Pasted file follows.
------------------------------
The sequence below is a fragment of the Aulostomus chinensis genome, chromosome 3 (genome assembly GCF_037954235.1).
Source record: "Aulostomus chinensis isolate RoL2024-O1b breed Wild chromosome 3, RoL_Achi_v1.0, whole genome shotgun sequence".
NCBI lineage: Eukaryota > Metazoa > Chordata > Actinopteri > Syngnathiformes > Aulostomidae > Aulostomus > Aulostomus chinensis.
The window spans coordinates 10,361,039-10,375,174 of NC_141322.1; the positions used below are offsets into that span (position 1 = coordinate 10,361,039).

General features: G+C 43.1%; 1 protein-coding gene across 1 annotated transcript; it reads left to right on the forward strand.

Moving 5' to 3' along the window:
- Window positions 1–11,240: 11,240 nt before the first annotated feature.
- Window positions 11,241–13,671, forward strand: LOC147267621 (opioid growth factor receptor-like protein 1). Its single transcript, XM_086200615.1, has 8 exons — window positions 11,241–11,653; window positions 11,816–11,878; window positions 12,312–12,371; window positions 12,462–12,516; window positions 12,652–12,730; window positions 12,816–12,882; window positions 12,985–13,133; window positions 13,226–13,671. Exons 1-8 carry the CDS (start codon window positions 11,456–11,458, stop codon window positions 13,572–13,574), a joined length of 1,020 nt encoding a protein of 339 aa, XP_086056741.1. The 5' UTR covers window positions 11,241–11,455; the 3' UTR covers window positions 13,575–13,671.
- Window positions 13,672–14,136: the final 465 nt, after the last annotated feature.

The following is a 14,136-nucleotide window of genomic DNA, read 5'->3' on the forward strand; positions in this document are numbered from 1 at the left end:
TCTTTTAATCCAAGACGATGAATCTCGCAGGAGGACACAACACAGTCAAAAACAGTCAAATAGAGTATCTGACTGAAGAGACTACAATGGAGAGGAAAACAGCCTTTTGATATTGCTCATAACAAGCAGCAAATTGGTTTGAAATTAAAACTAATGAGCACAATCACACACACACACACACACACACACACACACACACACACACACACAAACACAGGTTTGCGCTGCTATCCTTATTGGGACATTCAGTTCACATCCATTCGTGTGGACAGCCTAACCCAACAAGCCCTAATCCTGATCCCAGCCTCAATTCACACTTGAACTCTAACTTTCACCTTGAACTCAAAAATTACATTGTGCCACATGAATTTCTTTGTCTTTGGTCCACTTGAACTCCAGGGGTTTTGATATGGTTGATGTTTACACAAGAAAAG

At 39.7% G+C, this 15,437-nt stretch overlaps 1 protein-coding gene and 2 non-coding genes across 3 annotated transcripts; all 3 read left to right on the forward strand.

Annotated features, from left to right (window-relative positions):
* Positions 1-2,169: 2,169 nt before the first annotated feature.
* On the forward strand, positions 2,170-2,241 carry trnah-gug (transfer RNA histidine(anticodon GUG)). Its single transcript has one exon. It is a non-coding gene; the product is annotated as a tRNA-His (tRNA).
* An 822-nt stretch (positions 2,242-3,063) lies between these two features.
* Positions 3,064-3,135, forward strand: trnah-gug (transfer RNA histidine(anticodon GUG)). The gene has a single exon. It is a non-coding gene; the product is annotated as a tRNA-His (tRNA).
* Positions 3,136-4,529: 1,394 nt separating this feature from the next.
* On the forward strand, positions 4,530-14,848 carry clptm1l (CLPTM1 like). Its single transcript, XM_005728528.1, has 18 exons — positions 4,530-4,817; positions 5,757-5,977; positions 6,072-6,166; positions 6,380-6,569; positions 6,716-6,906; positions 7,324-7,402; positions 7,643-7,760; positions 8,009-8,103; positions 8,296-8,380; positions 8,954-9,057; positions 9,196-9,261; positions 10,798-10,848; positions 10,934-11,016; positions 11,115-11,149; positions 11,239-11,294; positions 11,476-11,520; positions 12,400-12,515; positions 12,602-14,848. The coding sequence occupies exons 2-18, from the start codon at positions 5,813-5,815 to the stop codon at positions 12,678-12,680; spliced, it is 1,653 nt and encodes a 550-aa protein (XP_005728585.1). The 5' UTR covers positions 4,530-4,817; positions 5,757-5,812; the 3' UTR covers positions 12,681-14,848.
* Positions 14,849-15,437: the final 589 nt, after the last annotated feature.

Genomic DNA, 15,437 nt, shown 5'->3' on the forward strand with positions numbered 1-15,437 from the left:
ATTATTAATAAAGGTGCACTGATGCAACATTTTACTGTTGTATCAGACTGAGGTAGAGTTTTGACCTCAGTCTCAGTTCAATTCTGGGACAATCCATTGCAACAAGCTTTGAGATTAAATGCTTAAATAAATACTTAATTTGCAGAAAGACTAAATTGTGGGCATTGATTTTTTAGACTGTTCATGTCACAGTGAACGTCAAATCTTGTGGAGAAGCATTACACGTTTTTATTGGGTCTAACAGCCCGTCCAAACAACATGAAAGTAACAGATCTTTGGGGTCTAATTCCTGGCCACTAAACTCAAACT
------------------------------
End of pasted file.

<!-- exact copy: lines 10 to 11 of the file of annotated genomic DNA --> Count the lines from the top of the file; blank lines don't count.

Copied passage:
The following is a 14,136-nucleotide window of genomic DNA, read 5'->3' on the forward strand; positions in this document are numbered from 1 at the left end:
TCTTTTAATCCAAGACGATGAATCTCGCAGGAGGACACAACACAGTCAAAAACAGTCAAATAGAGTATCTGACTGAAGAGACTACAATGGAGAGGAAAACAGCCTTTTGATATTGCTCATAACAAGCAGCAAATTGGTTTGAAATTAAAACTAATGAGCACAATCACACACACACACACACACACACACACACACACACACACACACACAAACACAGGTTTGCGCTGCTATCCTTATTGGGACATTCAGTTCACATCCATTCGTGTGGACAGCCTAACCCAACAAGCCCTAATCCTGATCCCAGCCTCAATTCACACTTGAACTCTAACTTTCACCTTGAACTCAAAAATTACATTGTGCCACATGAATTTCTTTGTCTTTGGTCCACTTGAACTCCAGGGGTTTTGATATGGTTGATGTTTACACAAGAAAAG